South Sudan mulls rehabilitating national parks, game reserves 

Minister of Wildlife Conservation and Tourism, RizigZacharia Hassan speaking at welcoming ceremony in Juba on Monday [Photo by Awan]

By Awan Achiek

South Sudan’s Minister of Wildlife Conservation and Tourism, Rizik Zacharia Hassan has revealed plans to rehabilitate national parks and game reserves in a bid to generate revenues from tourism.

Hassan echoed these remarks on Monday during the reception ceremony of his ministry’s new undersecretary Gen. Peter Loro, Director General Gen. Khamis Adieng and Deputy Director General, Gen. Paul Thac in Juba.

“We are working to revive all the national parks and gamereserves, we made some deployment last year and the deployment is moving on well,” said Hassan.

He said that they are organizing structures in order to protect wildlife.

“We are facing challenges in deployment of NCOS and men, butthis is the responsibility of the Director General of Wildlife Conservation and his Deputy Director-General,” said Hassan.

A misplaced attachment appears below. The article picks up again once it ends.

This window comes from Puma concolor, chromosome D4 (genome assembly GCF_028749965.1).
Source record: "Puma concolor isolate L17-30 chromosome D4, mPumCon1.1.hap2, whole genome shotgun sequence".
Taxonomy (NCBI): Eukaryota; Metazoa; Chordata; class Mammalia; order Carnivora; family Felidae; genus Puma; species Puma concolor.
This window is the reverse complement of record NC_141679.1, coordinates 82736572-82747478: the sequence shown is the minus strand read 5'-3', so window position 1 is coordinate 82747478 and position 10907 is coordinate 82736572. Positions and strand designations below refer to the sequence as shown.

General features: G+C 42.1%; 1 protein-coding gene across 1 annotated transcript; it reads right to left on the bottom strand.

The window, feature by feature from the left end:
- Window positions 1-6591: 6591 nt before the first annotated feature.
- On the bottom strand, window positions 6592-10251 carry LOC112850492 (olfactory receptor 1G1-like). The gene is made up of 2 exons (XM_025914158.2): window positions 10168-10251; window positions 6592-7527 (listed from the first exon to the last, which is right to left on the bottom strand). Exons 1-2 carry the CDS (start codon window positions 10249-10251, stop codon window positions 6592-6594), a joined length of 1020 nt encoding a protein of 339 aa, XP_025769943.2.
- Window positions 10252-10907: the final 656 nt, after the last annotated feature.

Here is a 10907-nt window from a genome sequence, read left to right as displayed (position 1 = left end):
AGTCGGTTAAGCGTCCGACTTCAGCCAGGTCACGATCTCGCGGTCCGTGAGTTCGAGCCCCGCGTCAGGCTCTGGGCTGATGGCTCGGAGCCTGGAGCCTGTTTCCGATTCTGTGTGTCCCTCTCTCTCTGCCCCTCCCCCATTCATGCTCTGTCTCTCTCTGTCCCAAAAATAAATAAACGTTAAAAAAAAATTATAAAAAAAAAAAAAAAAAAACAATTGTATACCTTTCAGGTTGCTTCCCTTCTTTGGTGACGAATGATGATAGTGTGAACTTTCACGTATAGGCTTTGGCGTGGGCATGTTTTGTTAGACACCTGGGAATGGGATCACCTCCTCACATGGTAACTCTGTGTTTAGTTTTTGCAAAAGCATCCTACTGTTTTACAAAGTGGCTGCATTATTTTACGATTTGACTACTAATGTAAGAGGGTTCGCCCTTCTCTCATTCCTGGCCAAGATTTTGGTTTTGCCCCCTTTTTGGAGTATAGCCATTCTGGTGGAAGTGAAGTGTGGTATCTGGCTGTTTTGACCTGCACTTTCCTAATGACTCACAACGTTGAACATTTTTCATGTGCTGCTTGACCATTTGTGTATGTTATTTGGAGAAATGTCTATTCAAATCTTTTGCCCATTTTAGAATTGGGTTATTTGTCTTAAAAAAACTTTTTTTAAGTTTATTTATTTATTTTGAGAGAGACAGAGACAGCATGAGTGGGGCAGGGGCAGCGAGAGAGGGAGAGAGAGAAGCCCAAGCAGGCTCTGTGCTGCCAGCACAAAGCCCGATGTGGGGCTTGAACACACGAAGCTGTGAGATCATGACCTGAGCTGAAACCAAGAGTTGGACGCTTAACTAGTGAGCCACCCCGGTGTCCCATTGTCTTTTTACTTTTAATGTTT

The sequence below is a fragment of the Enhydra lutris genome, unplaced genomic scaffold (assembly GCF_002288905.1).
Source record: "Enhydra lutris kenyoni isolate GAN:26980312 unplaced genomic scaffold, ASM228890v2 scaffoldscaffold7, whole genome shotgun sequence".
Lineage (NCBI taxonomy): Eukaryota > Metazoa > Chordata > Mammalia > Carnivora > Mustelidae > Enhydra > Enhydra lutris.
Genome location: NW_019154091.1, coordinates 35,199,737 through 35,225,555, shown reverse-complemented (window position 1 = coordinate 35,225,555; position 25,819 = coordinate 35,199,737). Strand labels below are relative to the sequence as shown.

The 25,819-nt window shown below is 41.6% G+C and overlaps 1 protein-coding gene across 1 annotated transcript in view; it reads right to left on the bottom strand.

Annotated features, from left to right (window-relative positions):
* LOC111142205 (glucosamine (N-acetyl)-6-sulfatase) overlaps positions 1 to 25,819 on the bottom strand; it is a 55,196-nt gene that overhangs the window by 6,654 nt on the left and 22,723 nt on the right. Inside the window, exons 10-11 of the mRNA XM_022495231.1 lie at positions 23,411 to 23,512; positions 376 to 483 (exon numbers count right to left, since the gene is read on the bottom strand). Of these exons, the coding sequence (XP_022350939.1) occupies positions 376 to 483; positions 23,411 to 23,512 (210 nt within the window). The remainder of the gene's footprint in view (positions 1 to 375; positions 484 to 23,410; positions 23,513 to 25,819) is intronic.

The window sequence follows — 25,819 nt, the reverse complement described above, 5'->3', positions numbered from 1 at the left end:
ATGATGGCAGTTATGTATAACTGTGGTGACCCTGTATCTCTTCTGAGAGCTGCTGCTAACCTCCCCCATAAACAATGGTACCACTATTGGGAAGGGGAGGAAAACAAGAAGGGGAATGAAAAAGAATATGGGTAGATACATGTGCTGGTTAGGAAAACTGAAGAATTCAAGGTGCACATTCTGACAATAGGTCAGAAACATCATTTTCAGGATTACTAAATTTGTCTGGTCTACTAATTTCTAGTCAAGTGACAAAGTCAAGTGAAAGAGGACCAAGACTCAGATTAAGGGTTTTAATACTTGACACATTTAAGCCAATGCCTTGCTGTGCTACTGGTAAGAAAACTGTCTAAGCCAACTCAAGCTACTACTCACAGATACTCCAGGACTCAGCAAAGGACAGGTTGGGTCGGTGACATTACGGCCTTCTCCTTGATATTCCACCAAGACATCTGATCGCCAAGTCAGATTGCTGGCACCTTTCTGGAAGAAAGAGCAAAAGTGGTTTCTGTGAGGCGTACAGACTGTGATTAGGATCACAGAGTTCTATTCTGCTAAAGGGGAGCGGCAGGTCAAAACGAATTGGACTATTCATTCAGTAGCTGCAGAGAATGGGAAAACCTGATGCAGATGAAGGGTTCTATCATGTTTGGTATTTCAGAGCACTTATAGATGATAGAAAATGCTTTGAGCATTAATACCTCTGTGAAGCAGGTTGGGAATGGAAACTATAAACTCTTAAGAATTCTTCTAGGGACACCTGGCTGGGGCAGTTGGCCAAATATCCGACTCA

The decades old conflicts with neighboring Sudan caused immigration of many wildlife species in various game reserves.

In addition, illegal poaching has also affected wildlife conservation efforts since independence of South Sudan from Sudan in 2011.

“I want to leave a legacy behind by completing construction of the ministry’s headquarters, and erecting some infrastructure in game reserves,” added Hassan.

South Sudan is home to wildlife species such as elephants, cheetah, ostrich, Nile crocodile, and pangolins among others, but all these species are at risk of extinction.

The population of wildlife in South Sudan is regarded as the second largest in the world with an important migratory route.

Boma National Park and Southern National Park are only a few of the wildlife zones in South Sudan.  

The best wildlife zones in the young nation, include the Nile River floodplain, wetlands, high plateau regions, open savannah grasslands and escarpments.

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